A lesson in language

C and R admonished me via e-mail about my use of “retarded.” The last time a reader objected to my use of “retarded,” I had used it in reference to my imaginary puppy. In “Yoga” (CN&R, July 22, 2010), I used “retarded” in reference to me. C and R sound like a couple who share an e-mail address, although the unsigned text is written in first-person singular, so I don’t know who actually wrote the message. Either way, I don’t think I’ve ever been taken to task more gently than by R or C . I hope I’m as nice. Prolly not.

I used “retarded” this time as an afterthought and at first attributed my initial rejection of yoga to “insanity,” which nobody seems to mind. Then I decided or realized that since I eventually came to a better understanding, I could be described as slow in developing whatever faculty was involved in the decision. I was “retarded,” off the pace.

C or R suggests that I could have used a less loaded term and still made my point. Obviously, and offense is still a choice, though perhaps an unconscious one, and I think the cause of hurt feelings may be the premise or assumption or something that intellectual facility is of primary importance to all people everywhere, and so those whose intelligence is deemed deficient are victims of misfortune and it’s bad juju to mention it.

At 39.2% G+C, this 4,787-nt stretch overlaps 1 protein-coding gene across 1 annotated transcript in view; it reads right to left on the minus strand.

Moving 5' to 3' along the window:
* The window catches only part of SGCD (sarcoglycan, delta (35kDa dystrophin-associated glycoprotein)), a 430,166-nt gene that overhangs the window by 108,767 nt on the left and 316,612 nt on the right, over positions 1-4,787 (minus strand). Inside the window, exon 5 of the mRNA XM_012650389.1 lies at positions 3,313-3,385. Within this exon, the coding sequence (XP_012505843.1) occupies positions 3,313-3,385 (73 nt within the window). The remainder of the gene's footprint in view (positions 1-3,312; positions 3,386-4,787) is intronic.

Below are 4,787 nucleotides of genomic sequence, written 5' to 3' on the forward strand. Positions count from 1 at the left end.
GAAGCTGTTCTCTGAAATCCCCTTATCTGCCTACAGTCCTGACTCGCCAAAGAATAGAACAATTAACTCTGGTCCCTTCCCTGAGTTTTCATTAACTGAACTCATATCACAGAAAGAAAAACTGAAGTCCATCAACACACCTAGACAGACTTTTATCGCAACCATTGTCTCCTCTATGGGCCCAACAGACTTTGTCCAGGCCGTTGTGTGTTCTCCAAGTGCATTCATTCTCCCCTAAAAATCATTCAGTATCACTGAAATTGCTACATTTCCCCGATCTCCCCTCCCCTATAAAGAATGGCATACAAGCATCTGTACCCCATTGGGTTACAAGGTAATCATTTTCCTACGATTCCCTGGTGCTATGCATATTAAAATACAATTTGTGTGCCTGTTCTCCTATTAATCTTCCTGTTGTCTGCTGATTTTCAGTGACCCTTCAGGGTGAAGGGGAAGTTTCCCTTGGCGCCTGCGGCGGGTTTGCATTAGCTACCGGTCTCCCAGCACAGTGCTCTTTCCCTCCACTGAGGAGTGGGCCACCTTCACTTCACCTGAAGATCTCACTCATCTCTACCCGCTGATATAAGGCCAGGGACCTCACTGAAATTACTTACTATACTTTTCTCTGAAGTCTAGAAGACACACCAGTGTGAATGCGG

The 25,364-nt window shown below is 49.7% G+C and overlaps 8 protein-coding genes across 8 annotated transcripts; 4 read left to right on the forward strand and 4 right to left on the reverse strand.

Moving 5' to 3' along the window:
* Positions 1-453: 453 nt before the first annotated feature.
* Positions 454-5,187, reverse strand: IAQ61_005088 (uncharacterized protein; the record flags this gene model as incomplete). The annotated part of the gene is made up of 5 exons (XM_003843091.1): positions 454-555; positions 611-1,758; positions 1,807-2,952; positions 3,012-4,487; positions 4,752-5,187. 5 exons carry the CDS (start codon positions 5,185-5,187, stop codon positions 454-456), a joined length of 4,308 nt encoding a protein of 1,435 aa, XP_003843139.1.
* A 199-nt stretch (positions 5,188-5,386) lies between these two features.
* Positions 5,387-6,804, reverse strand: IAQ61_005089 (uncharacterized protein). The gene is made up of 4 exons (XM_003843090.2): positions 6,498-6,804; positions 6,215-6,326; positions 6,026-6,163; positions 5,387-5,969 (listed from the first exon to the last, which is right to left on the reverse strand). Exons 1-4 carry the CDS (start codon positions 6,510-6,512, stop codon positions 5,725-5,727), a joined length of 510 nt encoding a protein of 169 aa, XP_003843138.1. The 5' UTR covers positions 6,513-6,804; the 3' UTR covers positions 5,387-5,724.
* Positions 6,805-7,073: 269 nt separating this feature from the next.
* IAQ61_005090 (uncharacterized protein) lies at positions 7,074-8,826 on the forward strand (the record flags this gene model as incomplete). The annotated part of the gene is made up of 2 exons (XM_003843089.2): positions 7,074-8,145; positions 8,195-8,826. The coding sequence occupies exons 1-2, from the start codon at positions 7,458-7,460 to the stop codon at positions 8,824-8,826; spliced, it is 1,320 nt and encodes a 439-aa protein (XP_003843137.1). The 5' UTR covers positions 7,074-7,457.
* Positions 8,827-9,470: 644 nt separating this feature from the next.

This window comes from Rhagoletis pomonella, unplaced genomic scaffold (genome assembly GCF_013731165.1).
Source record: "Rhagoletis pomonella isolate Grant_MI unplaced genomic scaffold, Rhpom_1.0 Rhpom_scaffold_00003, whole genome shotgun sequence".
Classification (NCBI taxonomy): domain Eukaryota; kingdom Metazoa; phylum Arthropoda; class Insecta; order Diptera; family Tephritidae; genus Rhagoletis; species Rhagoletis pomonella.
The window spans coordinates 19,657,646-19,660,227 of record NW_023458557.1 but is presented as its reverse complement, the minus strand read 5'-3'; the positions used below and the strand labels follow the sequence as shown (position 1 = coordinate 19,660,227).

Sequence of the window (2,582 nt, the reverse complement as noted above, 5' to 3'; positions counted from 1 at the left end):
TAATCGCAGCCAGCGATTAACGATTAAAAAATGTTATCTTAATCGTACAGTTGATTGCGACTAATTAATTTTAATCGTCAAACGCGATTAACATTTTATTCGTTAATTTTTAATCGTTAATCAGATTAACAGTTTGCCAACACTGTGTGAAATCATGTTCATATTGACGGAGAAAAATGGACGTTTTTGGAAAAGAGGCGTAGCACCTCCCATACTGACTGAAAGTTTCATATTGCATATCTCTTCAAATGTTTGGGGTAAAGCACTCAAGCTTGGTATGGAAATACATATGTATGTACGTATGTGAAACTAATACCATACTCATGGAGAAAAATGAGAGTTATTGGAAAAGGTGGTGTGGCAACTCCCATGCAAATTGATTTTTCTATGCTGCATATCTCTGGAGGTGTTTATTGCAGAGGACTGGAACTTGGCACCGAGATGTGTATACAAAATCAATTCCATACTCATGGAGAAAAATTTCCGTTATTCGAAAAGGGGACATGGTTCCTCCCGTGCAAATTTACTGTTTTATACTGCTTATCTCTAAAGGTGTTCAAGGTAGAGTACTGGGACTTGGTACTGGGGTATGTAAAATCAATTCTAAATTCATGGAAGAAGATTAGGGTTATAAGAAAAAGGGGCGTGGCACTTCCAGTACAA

I used to think that intellect was the most important thing in life. As much as anything, I thought that way because I attended public primary and secondary schools, where it was made clear for 12 fucking years that fast, accurate answers were students’ highest duty after obedience to all authority, including the janitor. Children who couldn’t remember enough facts or respond quickly or stay in line were devalued and failed by teachers, and denigrated and ostracized by other children.

Now I don’t think much of conventional intelligence. It’s just conventional and useful for making things, especially out of petroleum. I don’t think of retarded, or intellectually challenged, or developmentally disabled, or downright stupid people as deficient or unable to have a rich experience or in any way less than I am. I respect tardos as people and thinking of them or hearing someone refer to them or me as retarded doesn’t make me feel bad.

A friend suggested that labels are lies anyway. Yes, they are, and labels for realities are about all language has to offer. If a label is a useful lie, I’m fine with it. R or C sounds like a good person, at least that’s my judgment, and I hope she or he can accept that nobody controls language, no matter how kindly their motives. Relax, it’s all good.